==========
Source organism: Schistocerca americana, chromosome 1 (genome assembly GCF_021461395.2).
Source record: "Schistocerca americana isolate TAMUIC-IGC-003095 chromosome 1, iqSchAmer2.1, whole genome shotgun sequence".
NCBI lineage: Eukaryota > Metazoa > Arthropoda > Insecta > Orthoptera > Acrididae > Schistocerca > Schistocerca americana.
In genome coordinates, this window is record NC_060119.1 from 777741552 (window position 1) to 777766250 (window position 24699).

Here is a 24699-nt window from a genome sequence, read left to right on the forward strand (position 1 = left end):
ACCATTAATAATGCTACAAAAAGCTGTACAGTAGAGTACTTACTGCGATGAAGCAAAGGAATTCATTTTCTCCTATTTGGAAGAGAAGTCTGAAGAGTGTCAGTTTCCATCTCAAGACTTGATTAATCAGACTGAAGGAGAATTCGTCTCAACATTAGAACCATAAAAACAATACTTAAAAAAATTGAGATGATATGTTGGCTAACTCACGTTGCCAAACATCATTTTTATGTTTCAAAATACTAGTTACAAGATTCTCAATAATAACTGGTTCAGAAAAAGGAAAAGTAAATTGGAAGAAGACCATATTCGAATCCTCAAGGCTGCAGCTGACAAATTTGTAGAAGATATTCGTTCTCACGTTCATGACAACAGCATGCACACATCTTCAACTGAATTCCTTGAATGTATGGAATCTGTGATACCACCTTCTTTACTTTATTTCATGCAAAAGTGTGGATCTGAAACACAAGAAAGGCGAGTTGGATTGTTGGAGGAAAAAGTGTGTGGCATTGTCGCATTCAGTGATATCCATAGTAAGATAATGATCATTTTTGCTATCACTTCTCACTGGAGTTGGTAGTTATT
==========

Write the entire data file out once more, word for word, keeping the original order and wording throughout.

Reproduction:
Source organism: Schistocerca americana, chromosome 1 (genome assembly GCF_021461395.2).
Source record: "Schistocerca americana isolate TAMUIC-IGC-003095 chromosome 1, iqSchAmer2.1, whole genome shotgun sequence".
NCBI lineage: Eukaryota > Metazoa > Arthropoda > Insecta > Orthoptera > Acrididae > Schistocerca > Schistocerca americana.
In genome coordinates, this window is record NC_060119.1 from 777741552 (window position 1) to 777766250 (window position 24699).

Here is a 24699-nt window from a genome sequence, read left to right on the forward strand (position 1 = left end):
ACCATTAATAATGCTACAAAAAGCTGTACAGTAGAGTACTTACTGCGATGAAGCAAAGGAATTCATTTTCTCCTATTTGGAAGAGAAGTCTGAAGAGTGTCAGTTTCCATCTCAAGACTTGATTAATCAGACTGAAGGAGAATTCGTCTCAACATTAGAACCATAAAAACAATACTTAAAAAAATTGAGATGATATGTTGGCTAACTCACGTTGCCAAACATCATTTTTATGTTTCAAAATACTAGTTACAAGATTCTCAATAATAACTGGTTCAGAAAAAGGAAAAGTAAATTGGAAGAAGACCATATTCGAATCCTCAAGGCTGCAGCTGACAAATTTGTAGAAGATATTCGTTCTCACGTTCATGACAACAGCATGCACACATCTTCAACTGAATTCCTTGAATGTATGGAATCTGTGATACCACCTTCTTTACTTTATTTCATGCAAAAGTGTGGATCTGAAACACAAGAAAGGCGAGTTGGATTGTTGGAGGAAAAAGTGTGTGGCATTGTCGCATTCAGTGATATCCATAGTAAGATAATGATCATTTTTGCTATCACTTCTCACTGGAGTTGGTAGTTATT